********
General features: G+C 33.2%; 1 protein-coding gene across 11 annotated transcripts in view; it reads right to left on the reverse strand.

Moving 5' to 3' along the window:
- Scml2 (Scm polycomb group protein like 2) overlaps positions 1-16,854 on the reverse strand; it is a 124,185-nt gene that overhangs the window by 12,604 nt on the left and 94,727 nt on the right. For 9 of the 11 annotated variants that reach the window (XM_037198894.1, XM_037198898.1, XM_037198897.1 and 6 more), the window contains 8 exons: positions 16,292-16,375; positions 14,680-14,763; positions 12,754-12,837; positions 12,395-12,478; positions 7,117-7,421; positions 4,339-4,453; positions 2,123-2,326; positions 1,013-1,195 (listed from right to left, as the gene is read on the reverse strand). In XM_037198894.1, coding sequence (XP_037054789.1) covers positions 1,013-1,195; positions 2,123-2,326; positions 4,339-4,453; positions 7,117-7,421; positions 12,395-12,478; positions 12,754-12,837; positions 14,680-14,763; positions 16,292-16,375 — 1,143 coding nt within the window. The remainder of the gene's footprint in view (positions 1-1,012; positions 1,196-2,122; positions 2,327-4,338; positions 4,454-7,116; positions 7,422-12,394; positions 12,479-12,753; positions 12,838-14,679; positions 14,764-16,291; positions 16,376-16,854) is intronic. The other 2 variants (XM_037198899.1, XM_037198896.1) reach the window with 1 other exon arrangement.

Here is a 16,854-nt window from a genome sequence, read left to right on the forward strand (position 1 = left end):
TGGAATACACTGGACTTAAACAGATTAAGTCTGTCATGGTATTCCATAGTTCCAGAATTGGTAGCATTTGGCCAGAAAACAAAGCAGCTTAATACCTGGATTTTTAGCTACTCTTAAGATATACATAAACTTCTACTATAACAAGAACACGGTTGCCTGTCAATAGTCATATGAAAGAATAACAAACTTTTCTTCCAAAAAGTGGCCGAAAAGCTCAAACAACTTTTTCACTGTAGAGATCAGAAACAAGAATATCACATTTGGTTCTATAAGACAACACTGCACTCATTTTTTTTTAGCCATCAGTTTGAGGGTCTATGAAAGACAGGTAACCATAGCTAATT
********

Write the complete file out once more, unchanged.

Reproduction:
General features: G+C 33.2%; 1 protein-coding gene across 11 annotated transcripts in view; it reads right to left on the reverse strand.

Moving 5' to 3' along the window:
- Scml2 (Scm polycomb group protein like 2) overlaps positions 1-16,854 on the reverse strand; it is a 124,185-nt gene that overhangs the window by 12,604 nt on the left and 94,727 nt on the right. For 9 of the 11 annotated variants that reach the window (XM_037198894.1, XM_037198898.1, XM_037198897.1 and 6 more), the window contains 8 exons: positions 16,292-16,375; positions 14,680-14,763; positions 12,754-12,837; positions 12,395-12,478; positions 7,117-7,421; positions 4,339-4,453; positions 2,123-2,326; positions 1,013-1,195 (listed from right to left, as the gene is read on the reverse strand). In XM_037198894.1, coding sequence (XP_037054789.1) covers positions 1,013-1,195; positions 2,123-2,326; positions 4,339-4,453; positions 7,117-7,421; positions 12,395-12,478; positions 12,754-12,837; positions 14,680-14,763; positions 16,292-16,375 — 1,143 coding nt within the window. The remainder of the gene's footprint in view (positions 1-1,012; positions 1,196-2,122; positions 2,327-4,338; positions 4,454-7,116; positions 7,422-12,394; positions 12,479-12,753; positions 12,838-14,679; positions 14,764-16,291; positions 16,376-16,854) is intronic. The other 2 variants (XM_037198899.1, XM_037198896.1) reach the window with 1 other exon arrangement.

Here is a 16,854-nt window from a genome sequence, read left to right on the forward strand (position 1 = left end):
TGGAATACACTGGACTTAAACAGATTAAGTCTGTCATGGTATTCCATAGTTCCAGAATTGGTAGCATTTGGCCAGAAAACAAAGCAGCTTAATACCTGGATTTTTAGCTACTCTTAAGATATACATAAACTTCTACTATAACAAGAACACGGTTGCCTGTCAATAGTCATATGAAAGAATAACAAACTTTTCTTCCAAAAAGTGGCCGAAAAGCTCAAACAACTTTTTCACTGTAGAGATCAGAAACAAGAATATCACATTTGGTTCTATAAGACAACACTGCACTCATTTTTTTTTAGCCATCAGTTTGAGGGTCTATGAAAGACAGGTAACCATAGCTAATT